That must have just struck like a sword, piercing to the dividing asunder of soul and spirit, as the writer of Hebrews put it. Had the Jews even themselves failed to realize the implications and the facts of the Old Testament? Such as Psalm 51:6, “Behold, thou desirest truth in the inward parts,” or as I quoted this morning, Hosea 6:6, “I delight not in sacrifice but in loyalty” or “obedience,” or “Man looks on the outward appearance but God looks on the heart.”
They were having an impossible time on the external and couldn’t do anything about the inside. In Psalm 24, you have a wonderful picture of this struggle. David is the psalmist, and he pictures himself as a pilgrim, and he’s going to a feast at Jerusalem. This is a great event. His heart is thrilled as he approaches the great city, as he approaches the great temple ground. But as he approaches in all the euphoria of the experience of feasting at Jerusalem and being in the temple, he is smitten with a reality that strikes him.
Verse 1, Psalm 24, “The earth is the Lord’s and all it contains, the world and those who dwell in it, for He has founded it upon the seas and established it upon the rivers.” Then he asks this question, “Who may ascend into the hill of the Lord? And who may stand in His holy place?” As he moves toward Jerusalem and as he anticipates entering the temple, he is stopped, as it were, mentally in his tracks and he poses the question, “How am I going to be worthy to step into the presence of God? Who’s going to go in there?”
And he answers the question because he knows the answer. Not somebody who has kept the law of God perfectly or somebody who has fulfilled all the ceremonial requirements but rather, verse 4, “He who has clean hands and” - what? - “a pure heart, who has not lifted up his soul to falsehood and has not sworn deceitfully. He shall receive a blessing.” There’s the Beatitude right there, a blessing from the Lord. “And righteousness from the God of his salvation.” There is imputation. There is justification, the granting of divine righteousness to the sinner. He receives righteousness. He receives blessing. His hands are clean and he is given a clean heart. You have there justification and you have there conversion, transformation.
Who’s going to see God? Who has a right to ascend His holy hill? Who has a right to go into His presence? Those who have been given His righteousness and been cleansed on the inside by the washing of regeneration and the renewing of the Spirit of God.
I think Isaiah saw the same reality. In Isaiah chapter 59, just a few verses out of the chapter. Verse 1, “Behold, the Lord’s hand is not so short that it cannot save, neither is His ear so dull that it cannot hear.” God is a saving God. God is willing to save. The problem is not God, verse 2, “But your iniquities have made a separation between you and your God, and your sins have hidden His face from you so that He does not hear.” And then he goes on to talk about those sins in the following verses, starting in verse 3.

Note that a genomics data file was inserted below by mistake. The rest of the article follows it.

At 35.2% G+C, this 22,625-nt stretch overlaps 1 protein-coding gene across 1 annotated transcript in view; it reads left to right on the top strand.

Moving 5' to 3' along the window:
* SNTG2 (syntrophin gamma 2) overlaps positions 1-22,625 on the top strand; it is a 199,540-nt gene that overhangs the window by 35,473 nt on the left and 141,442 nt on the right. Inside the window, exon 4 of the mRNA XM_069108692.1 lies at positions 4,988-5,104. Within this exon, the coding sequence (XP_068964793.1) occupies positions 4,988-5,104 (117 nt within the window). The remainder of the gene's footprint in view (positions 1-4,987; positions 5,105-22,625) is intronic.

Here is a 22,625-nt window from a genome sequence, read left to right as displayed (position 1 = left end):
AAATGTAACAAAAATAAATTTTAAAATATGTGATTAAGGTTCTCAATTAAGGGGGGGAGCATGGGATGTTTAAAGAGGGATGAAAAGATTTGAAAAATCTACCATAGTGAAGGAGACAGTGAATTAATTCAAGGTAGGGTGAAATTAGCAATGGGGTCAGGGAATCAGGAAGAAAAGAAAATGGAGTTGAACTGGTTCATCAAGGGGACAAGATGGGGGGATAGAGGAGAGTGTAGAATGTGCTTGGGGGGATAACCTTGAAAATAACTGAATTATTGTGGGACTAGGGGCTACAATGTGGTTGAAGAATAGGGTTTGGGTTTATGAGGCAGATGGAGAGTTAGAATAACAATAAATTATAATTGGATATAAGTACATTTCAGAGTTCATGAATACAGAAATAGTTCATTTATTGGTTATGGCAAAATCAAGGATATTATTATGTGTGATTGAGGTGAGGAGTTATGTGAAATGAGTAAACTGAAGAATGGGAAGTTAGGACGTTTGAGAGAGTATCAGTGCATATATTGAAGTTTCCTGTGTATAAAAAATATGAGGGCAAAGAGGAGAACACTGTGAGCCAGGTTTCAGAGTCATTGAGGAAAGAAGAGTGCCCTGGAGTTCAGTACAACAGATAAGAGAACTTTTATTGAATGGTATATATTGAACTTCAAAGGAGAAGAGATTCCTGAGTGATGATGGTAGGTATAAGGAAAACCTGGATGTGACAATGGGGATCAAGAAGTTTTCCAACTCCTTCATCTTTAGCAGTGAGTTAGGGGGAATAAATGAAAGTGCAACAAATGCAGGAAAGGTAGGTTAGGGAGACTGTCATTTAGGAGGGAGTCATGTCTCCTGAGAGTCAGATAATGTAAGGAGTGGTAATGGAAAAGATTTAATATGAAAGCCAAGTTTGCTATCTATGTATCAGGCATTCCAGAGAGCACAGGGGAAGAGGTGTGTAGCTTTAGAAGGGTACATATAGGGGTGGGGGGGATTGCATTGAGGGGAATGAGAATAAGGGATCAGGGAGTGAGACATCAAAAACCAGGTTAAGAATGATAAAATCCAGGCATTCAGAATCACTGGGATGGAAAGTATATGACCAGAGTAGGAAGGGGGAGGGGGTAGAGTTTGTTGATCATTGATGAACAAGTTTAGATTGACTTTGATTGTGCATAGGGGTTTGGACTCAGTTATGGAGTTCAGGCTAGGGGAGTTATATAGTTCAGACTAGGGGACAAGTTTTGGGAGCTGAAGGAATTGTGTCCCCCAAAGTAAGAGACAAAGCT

Go down to verse 12, “Our transgressions are multiplied before thee and our sins testify against us, for our transgressions are with us and we know our iniquities.” Verse 16, “And when He saw that there was no man and was astonished that there was no one to intercede, then His own arm brought salvation to him and His righteousness upheld him. And he put on righteousness like a breastplate and a helmet of salvation on his head and he put on garments of vengeance for clothing and wrapped himself with zeal as a mantle.”
God saw the sinner’s plight. And God saw that there was no man to deliver the sinner. So God armed Himself with salvation to come and save. Verse 20, “And He came and a redeemer will come to Zion,” that redeemer will be God Himself. He will come to those who turn from transgression. Isaiah saw the issue. What was required was repentance. What was required was imputed righteousness. What was required was transformation of the heart, new creation, regeneration. And apart from that, no man can see God, no matter how much external religion that man may indulge himself in.
The prophet Ezekiel wrote it this way, Ezekiel 36:25, God speaking, “I will sprinkle clean water on you and you will be clean.” God has to wash your heart. “I will cleanse you from all your filthiness and from all your idols. Moreover, I’ll go even beyond that, I will give you a new heart, and I will put a new spirit within you, and I will remove the heart of stone from your flesh and give you a heart of flesh.” That is a promise of new covenant regeneration. That’s new birth. That’s transformation. That’s sanctification.
“I’ll put my Spirit within you and cause you to walk in my statutes, and you’ll be careful to observe my ordinances, and you will live in the land that I gave to your forefathers, so you will be my people and I’ll be your God. Moreover, I will save you from all your uncleanness. I will call for the grain and multiply it. I will not bring a famine on you.” No more judgment.